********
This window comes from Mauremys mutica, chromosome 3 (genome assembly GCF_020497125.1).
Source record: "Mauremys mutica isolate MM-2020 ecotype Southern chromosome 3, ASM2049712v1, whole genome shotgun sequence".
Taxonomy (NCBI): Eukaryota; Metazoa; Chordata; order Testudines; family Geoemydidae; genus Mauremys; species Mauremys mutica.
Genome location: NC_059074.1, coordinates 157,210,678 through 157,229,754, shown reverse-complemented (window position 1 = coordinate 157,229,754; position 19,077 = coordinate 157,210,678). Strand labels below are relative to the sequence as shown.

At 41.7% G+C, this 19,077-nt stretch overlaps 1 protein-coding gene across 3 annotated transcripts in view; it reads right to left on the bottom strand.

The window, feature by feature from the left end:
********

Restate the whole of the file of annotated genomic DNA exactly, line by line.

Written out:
This window comes from Mauremys mutica, chromosome 3 (genome assembly GCF_020497125.1).
Source record: "Mauremys mutica isolate MM-2020 ecotype Southern chromosome 3, ASM2049712v1, whole genome shotgun sequence".
Taxonomy (NCBI): Eukaryota; Metazoa; Chordata; order Testudines; family Geoemydidae; genus Mauremys; species Mauremys mutica.
Genome location: NC_059074.1, coordinates 157,210,678 through 157,229,754, shown reverse-complemented (window position 1 = coordinate 157,229,754; position 19,077 = coordinate 157,210,678). Strand labels below are relative to the sequence as shown.

At 41.7% G+C, this 19,077-nt stretch overlaps 1 protein-coding gene across 3 annotated transcripts in view; it reads right to left on the bottom strand.

The window, feature by feature from the left end: